You can download the sheet below and print or make your own.
Supplies: Graph paper or pegboard and a pen. What to do: Draw a vertical line on a small part of the graph paper. Draw some picture on one side and ask your child to draw the symmetrical one on the other side. On a pegboard, the line can be imagined, or drawn with a washable marker, or can be a line of pegs. If you have a mirror, your child can use it to check his/her answer or just to explore a little more.
How it went:
Nia (5) liked the pegboard task. She was not interested at all in doing it on graph paper. It is too difficult for preschooler to have the hand control for graph paper.
On her first attempt, Nia did an exact copy instead of a reflected one. Once I gave her a mirror and explained the difference, she did the activity without problem.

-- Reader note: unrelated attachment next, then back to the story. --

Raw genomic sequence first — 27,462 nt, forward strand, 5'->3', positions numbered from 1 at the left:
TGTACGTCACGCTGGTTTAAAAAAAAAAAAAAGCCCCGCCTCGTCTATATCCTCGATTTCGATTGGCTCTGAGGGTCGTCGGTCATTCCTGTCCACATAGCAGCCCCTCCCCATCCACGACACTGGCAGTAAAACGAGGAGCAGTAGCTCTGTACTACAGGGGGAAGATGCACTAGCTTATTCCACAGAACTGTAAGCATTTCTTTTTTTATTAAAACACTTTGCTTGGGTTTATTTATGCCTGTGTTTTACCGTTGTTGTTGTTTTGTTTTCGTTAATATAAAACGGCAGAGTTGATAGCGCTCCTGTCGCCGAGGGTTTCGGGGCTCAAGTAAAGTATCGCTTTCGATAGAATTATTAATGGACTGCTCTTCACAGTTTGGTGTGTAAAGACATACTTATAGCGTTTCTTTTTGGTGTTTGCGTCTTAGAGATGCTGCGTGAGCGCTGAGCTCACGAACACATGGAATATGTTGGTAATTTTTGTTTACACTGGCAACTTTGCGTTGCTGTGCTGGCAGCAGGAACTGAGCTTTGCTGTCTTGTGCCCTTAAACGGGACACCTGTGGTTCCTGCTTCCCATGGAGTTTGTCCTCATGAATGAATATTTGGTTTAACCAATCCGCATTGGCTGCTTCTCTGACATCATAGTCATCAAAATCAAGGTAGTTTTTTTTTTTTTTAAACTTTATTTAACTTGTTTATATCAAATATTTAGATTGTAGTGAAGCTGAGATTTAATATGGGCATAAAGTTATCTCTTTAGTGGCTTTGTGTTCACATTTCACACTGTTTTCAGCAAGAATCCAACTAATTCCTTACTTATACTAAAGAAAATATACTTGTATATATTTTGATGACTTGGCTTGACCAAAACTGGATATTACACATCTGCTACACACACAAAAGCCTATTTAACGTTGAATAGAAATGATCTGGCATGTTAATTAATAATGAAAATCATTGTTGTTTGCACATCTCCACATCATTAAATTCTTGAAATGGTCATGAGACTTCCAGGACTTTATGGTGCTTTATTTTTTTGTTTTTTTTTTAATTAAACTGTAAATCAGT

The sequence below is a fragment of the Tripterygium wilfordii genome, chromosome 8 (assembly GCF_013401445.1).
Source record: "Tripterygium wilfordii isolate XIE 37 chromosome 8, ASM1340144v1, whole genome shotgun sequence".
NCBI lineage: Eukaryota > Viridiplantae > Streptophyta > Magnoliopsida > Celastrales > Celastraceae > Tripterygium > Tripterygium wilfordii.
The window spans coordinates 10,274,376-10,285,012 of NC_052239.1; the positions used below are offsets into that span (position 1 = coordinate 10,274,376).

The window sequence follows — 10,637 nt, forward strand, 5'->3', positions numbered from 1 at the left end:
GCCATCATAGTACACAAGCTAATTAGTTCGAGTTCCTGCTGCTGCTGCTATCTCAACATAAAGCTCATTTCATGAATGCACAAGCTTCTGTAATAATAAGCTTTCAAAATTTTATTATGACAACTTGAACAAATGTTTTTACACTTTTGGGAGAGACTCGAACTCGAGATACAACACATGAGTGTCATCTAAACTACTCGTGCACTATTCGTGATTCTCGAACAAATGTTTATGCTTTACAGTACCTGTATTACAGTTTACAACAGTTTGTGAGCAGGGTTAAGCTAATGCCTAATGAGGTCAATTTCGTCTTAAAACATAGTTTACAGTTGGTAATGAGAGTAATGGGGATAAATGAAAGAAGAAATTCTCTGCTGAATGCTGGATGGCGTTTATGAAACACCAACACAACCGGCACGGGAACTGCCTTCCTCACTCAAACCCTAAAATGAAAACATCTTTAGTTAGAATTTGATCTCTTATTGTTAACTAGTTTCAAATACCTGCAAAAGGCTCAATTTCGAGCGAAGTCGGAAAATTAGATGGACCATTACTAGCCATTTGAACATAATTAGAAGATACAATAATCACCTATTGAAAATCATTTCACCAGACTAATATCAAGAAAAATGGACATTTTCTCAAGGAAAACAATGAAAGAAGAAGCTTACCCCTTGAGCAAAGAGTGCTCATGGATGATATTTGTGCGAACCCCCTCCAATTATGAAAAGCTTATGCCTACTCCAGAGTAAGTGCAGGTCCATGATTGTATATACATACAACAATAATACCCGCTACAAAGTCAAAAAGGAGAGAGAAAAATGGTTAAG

Bel (7) did the pegboard and graph paper tasks. She had a little more trouble when I gave her a diagonal line of symmetry until she turned the board so that the line was horizontal. It was still more difficult than the other tasks.
We also checked our work with mirrors. (These are called “specimen mirrors” and I got a dozen for about $6 in preparation for an activity with a few more kids)
- Ask your child which letter of the alphabet (in caps) has a line symmetry.
- Your child can look around the house for objects with symmetries.
- You child can make a piece of art with symmetries
https://easyteaching.net/maths-resources/geometry-worksheets/symmetry-worksheets/ has free printable sheets.
https://www.math-salamanders.com/symmetry-worksheet.html for more worksheets.
https://www.math-salamanders.com/symmetry-activities.html for more advanced drawings.
A snail is at the bottom of a well 30 feet deep. It crawls up 3 feet each day, but at night, it slips down 2 feet. How long does it take for the snail to crawl out the well ?